Cherokee State Resort Historic Park, which now exists as part of Hardin’s Kenlake State Resort Park, occupies a peculiar chapter of western Kentucky’s history.

Opened in May 1951, it was “the first state park dedicated specifically for African-American travelers and vacationers in the South,” Leggs said. “It is an exceptionally rare cultural landscape that is worthy of recognition and interpretation.”

The park was shuttered in 1964 and effectively abandoned until 2002, though a group of concerned citizens, the Friends of Cherokee State Historic Park, has stepped up to the plate to preserve it. Their $50,000 will be going toward a number of educational endeavors, including continuing their efforts to put together a documentary/oral history of the park, signage for a historic trail, programming and the development of educational curriculum materials.

“This is monumental,” Dr. Nancy Dawson, the vice president of the Friends group, told The Sun. “Cherokee exists but a lot of people don’t know really what it is and what it was historically so this money will help us in trying to get all of this in perspective so that people can enjoy the park and understand its educational and historical value.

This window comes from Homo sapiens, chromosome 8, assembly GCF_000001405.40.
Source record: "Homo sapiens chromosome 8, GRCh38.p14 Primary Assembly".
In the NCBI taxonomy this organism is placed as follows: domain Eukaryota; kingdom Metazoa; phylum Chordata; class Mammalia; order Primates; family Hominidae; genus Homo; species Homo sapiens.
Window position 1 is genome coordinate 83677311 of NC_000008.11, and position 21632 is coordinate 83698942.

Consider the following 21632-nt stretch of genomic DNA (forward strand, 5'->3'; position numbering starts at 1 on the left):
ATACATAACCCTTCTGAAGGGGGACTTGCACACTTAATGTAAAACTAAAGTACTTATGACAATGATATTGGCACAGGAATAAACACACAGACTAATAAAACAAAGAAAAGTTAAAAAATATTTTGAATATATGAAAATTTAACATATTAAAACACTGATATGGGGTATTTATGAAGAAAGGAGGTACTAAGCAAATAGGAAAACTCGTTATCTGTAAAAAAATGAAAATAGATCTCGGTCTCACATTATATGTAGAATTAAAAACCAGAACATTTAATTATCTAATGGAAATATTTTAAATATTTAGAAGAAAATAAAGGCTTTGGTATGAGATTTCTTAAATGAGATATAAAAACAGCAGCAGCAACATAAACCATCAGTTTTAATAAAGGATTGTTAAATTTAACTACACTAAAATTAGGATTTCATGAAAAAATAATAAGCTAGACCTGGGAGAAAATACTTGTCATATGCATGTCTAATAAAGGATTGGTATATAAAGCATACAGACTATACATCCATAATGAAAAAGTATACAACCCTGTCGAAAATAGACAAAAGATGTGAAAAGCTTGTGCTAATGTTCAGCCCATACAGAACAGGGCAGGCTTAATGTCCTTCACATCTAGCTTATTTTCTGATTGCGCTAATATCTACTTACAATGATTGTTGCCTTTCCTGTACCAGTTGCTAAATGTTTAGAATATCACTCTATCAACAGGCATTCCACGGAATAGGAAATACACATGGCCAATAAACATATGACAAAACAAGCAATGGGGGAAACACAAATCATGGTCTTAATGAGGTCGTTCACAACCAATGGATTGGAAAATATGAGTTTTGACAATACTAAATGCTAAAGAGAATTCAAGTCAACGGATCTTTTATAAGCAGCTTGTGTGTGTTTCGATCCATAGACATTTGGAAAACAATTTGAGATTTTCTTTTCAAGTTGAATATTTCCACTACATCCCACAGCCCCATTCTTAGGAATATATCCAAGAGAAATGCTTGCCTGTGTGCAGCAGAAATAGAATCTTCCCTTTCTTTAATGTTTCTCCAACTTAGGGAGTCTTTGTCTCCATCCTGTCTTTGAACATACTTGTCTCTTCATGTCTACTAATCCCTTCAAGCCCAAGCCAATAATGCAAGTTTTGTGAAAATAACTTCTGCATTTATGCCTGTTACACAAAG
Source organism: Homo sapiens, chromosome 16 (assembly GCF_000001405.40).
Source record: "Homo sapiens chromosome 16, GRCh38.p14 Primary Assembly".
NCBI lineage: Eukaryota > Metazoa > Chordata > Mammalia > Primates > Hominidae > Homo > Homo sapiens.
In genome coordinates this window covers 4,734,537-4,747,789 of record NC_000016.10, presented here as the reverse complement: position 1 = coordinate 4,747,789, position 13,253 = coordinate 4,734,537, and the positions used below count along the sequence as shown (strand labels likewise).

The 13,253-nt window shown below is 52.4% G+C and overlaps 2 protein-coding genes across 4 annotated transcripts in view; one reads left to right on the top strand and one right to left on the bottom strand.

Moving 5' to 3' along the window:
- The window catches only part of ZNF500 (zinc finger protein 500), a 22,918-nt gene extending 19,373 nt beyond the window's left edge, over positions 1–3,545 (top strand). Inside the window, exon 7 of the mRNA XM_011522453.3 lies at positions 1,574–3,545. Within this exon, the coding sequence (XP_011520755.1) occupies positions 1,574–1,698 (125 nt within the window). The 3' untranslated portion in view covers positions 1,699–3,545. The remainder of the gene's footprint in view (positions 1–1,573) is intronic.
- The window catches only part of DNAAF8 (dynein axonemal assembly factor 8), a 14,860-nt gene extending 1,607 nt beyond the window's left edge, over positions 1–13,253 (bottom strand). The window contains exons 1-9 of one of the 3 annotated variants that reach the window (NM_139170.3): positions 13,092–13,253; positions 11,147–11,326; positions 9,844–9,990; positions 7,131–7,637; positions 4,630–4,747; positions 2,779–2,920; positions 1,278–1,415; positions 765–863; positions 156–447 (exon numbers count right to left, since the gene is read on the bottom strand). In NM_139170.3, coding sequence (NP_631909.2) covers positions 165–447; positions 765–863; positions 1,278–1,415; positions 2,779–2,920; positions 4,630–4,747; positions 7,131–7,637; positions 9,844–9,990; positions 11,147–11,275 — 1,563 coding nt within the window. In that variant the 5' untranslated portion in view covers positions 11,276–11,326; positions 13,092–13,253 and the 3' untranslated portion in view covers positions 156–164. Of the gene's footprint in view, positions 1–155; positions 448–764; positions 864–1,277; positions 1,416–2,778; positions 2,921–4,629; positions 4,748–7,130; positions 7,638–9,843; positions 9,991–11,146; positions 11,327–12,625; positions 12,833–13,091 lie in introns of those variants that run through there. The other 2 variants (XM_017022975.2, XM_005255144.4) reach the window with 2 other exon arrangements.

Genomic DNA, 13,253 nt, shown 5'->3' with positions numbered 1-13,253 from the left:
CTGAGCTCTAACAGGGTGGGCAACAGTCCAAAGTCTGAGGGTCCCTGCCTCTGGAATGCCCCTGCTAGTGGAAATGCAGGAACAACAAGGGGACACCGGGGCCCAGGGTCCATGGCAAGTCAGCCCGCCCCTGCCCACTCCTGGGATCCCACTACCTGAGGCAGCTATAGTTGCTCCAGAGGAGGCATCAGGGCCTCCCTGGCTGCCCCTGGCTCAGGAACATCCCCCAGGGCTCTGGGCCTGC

“It’s really a jewel of Kentucky.”

Dawson is hoping that the wheels on these projects will go into motion by September.

A member of the Friends group for two decades now, Dawson is hopeful that recognition like this will raise the profile of the group and the site and hopefully get more people involved.

For the culture: $100K in grants given to area Black historic sites

Black travelers relax at Cherokee State Park — the first state park dedicated specifically for African-American travelers and vacationers in the South — in Marshall County during the early 1950s. A group dedicated to telling the story of the park, which was open from 1951 to 1964, received a $50,000 grant to step up their efforts on Thursday.

More information about the site can be found at www.friendsofcherokeestatehistoric

or by emailing